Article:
The Beats23 Mar 2016
Bigger, Better, Bass – The Homegrown Sounds of South Africa Aren’t Just Staying at Home Anymore.
Inspired by jazz, house and afro-beats, South African dance music is like no other. We take a look at the main sub-genres to come out of the country.
The word gqom means “hit” or “drum” in Zulu, and a title is rarely so fitting. As Durban producer Rock Silver says, “it’s just beats, beats, beats”. There are no pianos, no keyboards, no instruments whatsoever – and it’s this raw, rough, minimalist House/ Kwaito mashup that’s moving off the streets of South Africa and onto some of the biggest stages in London.
Diplo described Kwaito as “slowed-down garage music,” but that can’t begin to cover the aggressive staple of South African culture. Percussive loop samples, deep bass lines and vocals define the genre that began in the 1990s on the streets of Johannesburg. In its infancy it was a sort of hip-hop born out of a need to carve SA’s own identity into the music scene, but it has since moved on to become an amalgamation of dub-step and electro. It’s closely linked with Pantsula, a type of dance which will bend your mind, and has supporters like Beyonce.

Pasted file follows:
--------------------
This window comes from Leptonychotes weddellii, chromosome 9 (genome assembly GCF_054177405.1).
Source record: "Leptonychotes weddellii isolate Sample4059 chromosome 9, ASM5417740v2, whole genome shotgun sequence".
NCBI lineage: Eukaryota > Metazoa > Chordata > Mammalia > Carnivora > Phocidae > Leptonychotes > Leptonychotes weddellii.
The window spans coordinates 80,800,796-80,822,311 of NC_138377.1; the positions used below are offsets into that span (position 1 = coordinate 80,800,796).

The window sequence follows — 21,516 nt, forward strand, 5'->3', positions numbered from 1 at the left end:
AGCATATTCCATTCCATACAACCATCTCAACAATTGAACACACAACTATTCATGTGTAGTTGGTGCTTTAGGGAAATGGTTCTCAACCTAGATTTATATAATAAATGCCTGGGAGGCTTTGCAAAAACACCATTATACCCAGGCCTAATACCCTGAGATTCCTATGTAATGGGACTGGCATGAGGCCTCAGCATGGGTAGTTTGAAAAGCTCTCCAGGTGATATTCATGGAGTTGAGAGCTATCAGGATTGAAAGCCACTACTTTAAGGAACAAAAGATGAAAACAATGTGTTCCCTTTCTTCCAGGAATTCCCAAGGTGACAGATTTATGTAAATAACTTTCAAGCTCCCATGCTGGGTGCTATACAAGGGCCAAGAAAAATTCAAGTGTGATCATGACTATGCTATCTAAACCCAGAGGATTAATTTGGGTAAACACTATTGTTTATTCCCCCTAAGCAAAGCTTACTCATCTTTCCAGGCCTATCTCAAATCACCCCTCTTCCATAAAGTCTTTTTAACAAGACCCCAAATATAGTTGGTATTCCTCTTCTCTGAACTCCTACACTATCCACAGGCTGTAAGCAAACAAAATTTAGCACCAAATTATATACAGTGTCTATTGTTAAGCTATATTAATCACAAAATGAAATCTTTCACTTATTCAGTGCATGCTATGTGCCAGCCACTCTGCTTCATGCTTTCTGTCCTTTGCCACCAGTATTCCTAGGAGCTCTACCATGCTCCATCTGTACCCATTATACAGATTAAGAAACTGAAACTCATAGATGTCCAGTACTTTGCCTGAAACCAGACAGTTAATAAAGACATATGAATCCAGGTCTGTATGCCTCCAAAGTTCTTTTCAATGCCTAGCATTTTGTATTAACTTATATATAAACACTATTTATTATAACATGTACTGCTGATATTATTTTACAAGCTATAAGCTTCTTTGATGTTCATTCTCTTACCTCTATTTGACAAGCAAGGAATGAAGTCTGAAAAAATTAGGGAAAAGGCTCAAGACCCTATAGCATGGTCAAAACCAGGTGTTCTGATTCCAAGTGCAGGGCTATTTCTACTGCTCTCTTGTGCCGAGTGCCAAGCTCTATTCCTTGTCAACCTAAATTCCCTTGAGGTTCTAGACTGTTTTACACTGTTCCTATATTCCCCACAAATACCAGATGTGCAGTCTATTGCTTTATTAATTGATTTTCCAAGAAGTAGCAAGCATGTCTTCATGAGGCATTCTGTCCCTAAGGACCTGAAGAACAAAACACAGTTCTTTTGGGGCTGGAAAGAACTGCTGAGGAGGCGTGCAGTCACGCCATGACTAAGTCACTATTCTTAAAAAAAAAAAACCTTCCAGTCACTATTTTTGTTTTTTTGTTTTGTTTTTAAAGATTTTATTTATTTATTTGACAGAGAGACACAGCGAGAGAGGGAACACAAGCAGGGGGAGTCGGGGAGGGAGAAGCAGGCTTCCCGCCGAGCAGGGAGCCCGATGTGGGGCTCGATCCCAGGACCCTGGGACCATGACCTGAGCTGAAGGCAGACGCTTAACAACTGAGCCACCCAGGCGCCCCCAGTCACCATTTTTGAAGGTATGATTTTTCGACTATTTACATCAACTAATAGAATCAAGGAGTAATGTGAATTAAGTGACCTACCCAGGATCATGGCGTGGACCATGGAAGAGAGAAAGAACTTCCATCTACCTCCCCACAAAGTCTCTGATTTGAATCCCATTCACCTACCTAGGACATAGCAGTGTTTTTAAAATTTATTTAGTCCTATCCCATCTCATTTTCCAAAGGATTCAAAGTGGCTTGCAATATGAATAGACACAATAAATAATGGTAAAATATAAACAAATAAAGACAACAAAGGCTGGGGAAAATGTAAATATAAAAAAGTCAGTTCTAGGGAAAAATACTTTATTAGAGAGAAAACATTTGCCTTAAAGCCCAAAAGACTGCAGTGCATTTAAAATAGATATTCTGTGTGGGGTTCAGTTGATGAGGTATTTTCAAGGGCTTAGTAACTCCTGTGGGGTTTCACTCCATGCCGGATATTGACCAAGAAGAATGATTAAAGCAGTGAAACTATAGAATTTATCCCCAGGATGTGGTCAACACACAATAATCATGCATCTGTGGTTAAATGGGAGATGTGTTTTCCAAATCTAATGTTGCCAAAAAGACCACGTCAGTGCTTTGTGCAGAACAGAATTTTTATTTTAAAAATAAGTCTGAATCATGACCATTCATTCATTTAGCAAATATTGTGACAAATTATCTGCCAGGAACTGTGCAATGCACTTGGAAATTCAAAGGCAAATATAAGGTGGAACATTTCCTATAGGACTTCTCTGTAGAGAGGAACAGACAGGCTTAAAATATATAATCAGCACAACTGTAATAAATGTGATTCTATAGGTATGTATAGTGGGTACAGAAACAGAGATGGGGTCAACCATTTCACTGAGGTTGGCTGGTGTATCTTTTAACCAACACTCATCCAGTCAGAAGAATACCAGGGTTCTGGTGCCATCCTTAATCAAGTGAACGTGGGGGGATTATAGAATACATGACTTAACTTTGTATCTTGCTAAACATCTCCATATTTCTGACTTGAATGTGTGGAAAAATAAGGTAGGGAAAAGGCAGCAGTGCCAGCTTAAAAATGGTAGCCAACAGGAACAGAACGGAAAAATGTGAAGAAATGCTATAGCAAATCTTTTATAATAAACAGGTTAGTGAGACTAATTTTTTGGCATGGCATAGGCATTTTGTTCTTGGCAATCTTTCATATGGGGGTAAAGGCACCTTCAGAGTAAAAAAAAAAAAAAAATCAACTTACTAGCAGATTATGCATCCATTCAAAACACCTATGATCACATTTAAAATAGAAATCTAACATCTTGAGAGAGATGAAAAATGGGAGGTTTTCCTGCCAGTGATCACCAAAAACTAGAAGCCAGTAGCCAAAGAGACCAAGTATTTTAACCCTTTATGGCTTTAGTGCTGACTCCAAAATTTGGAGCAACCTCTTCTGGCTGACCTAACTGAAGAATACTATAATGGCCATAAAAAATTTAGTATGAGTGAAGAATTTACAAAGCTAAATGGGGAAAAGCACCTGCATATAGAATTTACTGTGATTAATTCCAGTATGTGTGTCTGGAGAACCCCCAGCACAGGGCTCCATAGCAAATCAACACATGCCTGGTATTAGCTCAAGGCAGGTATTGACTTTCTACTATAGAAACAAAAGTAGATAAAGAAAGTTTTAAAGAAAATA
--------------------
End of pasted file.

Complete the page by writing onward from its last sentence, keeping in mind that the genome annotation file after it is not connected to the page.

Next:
It’s lightning speed and more than a little weird, Shangaan Electro is music to dance to, but it’s like no dance you’ve ever done. Thumping, jumping and often done in masks – it’s a mix of folklore and tribalism, knocking traditional 110 BPMs all the way up to 180-183. Cell phone repair shop owner turned musician Richard “Nozinja” Mthethwa took the traditional Limpopo beat and set it on fire, trust us: it’s like nothing you’ve ever seen or heard before, yet it’s weirdly infectious.